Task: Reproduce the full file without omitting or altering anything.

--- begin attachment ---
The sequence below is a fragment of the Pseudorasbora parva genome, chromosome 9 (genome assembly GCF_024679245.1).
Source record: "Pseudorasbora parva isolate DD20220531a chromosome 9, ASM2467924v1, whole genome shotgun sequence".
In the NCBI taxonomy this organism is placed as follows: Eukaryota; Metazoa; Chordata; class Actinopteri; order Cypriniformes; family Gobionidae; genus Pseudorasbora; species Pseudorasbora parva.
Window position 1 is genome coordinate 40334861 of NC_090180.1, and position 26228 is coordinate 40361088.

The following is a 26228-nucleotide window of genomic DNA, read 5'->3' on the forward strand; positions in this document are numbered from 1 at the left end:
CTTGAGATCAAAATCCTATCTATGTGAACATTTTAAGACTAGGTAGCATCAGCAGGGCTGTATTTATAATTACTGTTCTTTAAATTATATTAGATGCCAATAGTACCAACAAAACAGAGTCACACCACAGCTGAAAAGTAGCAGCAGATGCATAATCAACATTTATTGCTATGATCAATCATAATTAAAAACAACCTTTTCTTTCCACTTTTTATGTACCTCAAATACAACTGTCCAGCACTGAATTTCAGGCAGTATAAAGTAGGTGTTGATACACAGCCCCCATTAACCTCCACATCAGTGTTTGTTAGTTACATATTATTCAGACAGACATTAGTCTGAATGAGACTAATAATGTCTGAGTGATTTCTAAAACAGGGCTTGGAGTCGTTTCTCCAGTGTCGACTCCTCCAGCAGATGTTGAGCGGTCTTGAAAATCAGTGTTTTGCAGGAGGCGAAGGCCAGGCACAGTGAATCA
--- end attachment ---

The sequence below is a fragment of the Pseudorasbora parva genome, chromosome 9 (genome assembly GCF_024679245.1).
Source record: "Pseudorasbora parva isolate DD20220531a chromosome 9, ASM2467924v1, whole genome shotgun sequence".
In the NCBI taxonomy this organism is placed as follows: Eukaryota; Metazoa; Chordata; class Actinopteri; order Cypriniformes; family Gobionidae; genus Pseudorasbora; species Pseudorasbora parva.
Window position 1 is genome coordinate 40334861 of NC_090180.1, and position 26228 is coordinate 40361088.

The following is a 26228-nucleotide window of genomic DNA, read 5'->3' on the forward strand; positions in this document are numbered from 1 at the left end:
CTTGAGATCAAAATCCTATCTATGTGAACATTTTAAGACTAGGTAGCATCAGCAGGGCTGTATTTATAATTACTGTTCTTTAAATTATATTAGATGCCAATAGTACCAACAAAACAGAGTCACACCACAGCTGAAAAGTAGCAGCAGATGCATAATCAACATTTATTGCTATGATCAATCATAATTAAAAACAACCTTTTCTTTCCACTTTTTATGTACCTCAAATACAACTGTCCAGCACTGAATTTCAGGCAGTATAAAGTAGGTGTTGATACACAGCCCCCATTAACCTCCACATCAGTGTTTGTTAGTTACATATTATTCAGACAGACATTAGTCTGAATGAGACTAATAATGTCTGAGTGATTTCTAAAACAGGGCTTGGAGTCGTTTCTCCAGTGTCGACTCCTCCAGCAGATGTTGAGCGGTCTTGAAAATCAGTGTTTTGCAGGAGGCGAAGGCCAGGCACAGTGAATCA